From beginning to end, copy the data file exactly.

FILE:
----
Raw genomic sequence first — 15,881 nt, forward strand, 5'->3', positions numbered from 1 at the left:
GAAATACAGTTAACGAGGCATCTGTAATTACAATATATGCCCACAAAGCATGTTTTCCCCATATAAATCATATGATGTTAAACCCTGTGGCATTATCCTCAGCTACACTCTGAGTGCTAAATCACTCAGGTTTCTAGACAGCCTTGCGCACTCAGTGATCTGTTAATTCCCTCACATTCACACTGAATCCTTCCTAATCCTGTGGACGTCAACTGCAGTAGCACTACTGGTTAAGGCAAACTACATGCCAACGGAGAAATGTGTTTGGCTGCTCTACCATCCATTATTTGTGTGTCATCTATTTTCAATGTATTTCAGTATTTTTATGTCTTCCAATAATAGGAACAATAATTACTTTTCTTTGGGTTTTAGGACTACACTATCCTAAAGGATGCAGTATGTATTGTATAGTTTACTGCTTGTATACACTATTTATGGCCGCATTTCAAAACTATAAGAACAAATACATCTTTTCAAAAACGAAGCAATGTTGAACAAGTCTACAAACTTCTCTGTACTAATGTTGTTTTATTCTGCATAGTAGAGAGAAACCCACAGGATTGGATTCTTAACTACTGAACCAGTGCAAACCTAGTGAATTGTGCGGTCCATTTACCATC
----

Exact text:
Raw genomic sequence first — 15,881 nt, forward strand, 5'->3', positions numbered from 1 at the left:
GAAATACAGTTAACGAGGCATCTGTAATTACAATATATGCCCACAAAGCATGTTTTCCCCATATAAATCATATGATGTTAAACCCTGTGGCATTATCCTCAGCTACACTCTGAGTGCTAAATCACTCAGGTTTCTAGACAGCCTTGCGCACTCAGTGATCTGTTAATTCCCTCACATTCACACTGAATCCTTCCTAATCCTGTGGACGTCAACTGCAGTAGCACTACTGGTTAAGGCAAACTACATGCCAACGGAGAAATGTGTTTGGCTGCTCTACCATCCATTATTTGTGTGTCATCTATTTTCAATGTATTTCAGTATTTTTATGTCTTCCAATAATAGGAACAATAATTACTTTTCTTTGGGTTTTAGGACTACACTATCCTAAAGGATGCAGTATGTATTGTATAGTTTACTGCTTGTATACACTATTTATGGCCGCATTTCAAAACTATAAGAACAAATACATCTTTTCAAAAACGAAGCAATGTTGAACAAGTCTACAAACTTCTCTGTACTAATGTTGTTTTATTCTGCATAGTAGAGAGAAACCCACAGGATTGGATTCTTAACTACTGAACCAGTGCAAACCTAGTGAATTGTGCGGTCCATTTACCATC